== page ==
Ancient Agricultural Farm Uncovered Beneath West Jerusalem Street

The farm is discovered during construction work for a light rail line in Jerusalem's Kiryat Hayovel neighborhood and dates from the period of the Hasmonean dynasty founded by the Maccabees.

As Jews around the world celebrate the Maccabee victory over the Hellenists this Hanukkah, archaeologists have announced their discovery of an agricultural farm in Jerusalem's Kiryat Hayovel neighborhood that dates from the period of the Hasmonean dynasty founded by the Maccabees.

The farm was discovered on Hantke Street, during construction work for a light rail line in the area.

The findings indicate two distinct stages of use, one from the Hellenistic period, between 400 B.C.E. and 200 B.C.E., and one from the Roman period, between the middle of the second century B.C.E. and the middle of the first century B.C.E., which corresponds to the time of Hasmonean rule.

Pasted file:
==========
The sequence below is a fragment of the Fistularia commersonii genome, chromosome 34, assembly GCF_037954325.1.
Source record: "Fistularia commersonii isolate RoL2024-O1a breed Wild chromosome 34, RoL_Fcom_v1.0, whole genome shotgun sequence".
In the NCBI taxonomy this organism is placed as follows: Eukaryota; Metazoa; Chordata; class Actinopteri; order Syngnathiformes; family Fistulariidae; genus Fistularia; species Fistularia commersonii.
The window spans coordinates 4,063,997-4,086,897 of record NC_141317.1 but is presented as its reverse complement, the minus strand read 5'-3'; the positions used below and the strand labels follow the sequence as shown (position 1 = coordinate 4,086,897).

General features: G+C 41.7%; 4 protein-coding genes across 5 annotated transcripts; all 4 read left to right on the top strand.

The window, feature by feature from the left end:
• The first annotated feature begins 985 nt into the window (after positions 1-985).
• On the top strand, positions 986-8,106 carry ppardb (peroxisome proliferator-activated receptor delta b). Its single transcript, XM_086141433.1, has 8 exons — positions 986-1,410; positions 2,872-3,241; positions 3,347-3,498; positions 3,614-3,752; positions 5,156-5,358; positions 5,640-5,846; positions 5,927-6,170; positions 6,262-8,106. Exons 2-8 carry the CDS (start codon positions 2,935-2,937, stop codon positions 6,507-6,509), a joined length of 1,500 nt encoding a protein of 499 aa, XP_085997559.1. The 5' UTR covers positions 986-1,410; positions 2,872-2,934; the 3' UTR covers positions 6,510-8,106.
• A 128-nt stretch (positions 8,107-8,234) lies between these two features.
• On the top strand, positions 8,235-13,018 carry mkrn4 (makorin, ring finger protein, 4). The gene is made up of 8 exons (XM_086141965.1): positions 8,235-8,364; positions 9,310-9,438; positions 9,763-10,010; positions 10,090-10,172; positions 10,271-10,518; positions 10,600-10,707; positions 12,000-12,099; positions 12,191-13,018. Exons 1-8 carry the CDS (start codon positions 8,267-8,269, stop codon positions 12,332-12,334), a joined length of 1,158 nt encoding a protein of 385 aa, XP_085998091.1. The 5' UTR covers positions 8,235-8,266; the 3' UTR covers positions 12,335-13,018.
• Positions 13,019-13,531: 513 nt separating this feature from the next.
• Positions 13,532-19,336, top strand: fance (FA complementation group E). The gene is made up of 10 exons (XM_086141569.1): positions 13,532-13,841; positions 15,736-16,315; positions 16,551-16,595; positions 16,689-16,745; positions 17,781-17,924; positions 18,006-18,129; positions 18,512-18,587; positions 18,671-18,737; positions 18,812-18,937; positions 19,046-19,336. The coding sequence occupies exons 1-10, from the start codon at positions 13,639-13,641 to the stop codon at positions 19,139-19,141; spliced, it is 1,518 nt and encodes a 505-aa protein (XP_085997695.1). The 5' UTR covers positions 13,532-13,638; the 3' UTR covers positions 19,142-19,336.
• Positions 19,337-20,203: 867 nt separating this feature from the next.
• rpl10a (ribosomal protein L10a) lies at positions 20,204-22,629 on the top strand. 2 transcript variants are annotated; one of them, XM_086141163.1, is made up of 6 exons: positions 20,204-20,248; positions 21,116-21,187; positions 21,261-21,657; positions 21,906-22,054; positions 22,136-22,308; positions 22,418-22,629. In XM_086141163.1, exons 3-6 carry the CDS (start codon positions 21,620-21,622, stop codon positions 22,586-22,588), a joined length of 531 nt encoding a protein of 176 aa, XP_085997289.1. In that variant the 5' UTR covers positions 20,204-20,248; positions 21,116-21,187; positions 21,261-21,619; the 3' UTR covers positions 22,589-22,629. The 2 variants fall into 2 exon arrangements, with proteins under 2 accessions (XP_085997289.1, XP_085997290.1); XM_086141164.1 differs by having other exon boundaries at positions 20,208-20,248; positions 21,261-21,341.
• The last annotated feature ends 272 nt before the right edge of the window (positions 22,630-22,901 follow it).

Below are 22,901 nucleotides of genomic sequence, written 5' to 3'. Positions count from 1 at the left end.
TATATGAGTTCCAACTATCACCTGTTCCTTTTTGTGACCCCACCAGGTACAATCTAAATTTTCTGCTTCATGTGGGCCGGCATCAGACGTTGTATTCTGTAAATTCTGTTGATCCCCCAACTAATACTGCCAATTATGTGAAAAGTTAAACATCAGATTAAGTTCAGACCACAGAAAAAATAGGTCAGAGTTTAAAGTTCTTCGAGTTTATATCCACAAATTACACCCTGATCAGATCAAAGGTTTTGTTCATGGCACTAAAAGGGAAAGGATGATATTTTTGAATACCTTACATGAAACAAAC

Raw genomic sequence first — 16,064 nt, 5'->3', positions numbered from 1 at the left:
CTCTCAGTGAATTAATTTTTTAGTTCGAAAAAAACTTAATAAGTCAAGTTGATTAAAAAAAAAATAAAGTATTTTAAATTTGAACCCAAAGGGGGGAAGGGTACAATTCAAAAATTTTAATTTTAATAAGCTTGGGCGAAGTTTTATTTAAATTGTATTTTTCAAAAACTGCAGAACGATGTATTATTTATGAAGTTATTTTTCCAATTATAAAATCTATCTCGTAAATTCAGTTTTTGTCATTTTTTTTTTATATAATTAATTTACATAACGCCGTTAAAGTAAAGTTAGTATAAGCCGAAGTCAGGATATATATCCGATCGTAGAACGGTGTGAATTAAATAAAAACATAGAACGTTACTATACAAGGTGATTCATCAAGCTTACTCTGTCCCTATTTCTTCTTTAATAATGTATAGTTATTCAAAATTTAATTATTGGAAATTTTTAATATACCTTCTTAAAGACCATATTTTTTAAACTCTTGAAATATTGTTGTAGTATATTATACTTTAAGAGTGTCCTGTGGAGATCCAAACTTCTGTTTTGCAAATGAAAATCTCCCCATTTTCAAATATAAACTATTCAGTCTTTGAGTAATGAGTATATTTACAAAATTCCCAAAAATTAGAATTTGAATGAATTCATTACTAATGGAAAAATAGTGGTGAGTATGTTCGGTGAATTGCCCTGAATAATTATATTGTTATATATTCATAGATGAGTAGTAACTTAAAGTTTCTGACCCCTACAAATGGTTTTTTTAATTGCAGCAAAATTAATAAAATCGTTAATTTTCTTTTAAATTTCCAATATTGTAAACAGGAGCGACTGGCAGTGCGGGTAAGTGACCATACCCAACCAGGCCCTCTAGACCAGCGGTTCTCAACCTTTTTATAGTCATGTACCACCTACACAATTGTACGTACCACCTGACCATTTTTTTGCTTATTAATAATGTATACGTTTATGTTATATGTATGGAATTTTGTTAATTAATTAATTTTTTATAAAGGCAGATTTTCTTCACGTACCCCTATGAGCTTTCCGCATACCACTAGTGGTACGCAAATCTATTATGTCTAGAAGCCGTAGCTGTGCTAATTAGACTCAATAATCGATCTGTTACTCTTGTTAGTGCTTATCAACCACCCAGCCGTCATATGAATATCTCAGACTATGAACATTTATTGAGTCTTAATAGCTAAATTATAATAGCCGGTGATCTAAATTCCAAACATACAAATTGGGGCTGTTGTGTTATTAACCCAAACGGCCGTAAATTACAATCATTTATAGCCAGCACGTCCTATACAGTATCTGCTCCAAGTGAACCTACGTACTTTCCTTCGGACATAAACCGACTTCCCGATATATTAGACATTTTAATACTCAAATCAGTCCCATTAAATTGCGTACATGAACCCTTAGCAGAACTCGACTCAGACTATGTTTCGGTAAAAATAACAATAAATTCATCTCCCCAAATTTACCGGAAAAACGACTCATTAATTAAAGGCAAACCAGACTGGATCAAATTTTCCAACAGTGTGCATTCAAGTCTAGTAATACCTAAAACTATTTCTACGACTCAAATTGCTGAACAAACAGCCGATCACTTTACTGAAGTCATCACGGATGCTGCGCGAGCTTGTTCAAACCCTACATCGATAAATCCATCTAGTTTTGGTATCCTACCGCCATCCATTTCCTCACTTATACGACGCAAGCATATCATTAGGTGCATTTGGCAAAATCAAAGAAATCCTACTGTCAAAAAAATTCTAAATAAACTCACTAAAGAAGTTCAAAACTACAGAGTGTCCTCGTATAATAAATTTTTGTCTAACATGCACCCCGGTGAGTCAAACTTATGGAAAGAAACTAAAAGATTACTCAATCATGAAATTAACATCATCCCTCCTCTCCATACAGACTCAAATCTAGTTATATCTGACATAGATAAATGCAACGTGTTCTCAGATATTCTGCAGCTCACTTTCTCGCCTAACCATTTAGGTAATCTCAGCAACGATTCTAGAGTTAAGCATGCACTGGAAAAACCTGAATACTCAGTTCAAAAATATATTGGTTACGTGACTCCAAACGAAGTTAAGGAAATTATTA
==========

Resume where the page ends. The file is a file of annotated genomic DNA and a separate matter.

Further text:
There are indications that with more excavation, the farm could turn out to be part of a town, said Israel Antiquities Authority archaeologist Daniel Ein Mor, who is leading the Hantke Street dig.

"We discovered rock foundations in the buildings, pointing to a huge investment," he said. "The quality of the construction is excellent, so I wouldn't be surprised if future findings reveal it is even something bigger, maybe a settlement."

So far archaeologists have uncovered a wine press, outdoor stoves, canals and a large amount of earthenware, including a small perfume bottle, in the area. They also found a small lead weight with a carved letter, possibly the Hebrew letter "yod," which in this case was written upside down.

Ein Mor said he thinks the inhabitants cultivated the land near the Ein Karem Stream, where ancient terraced fields have been discovered.

Archaeologists know little about this area, which lay west of Jerusalem during the Roman and Hellenistic periods.

They do know that there was a large village at Ein Karem in ancient times, and have also found remains of early settlements near the areas where the Yad Vashem Holocaust museum and Shaare Zedek Medical Center are located today.

Courtesy Israel Antiquities Authority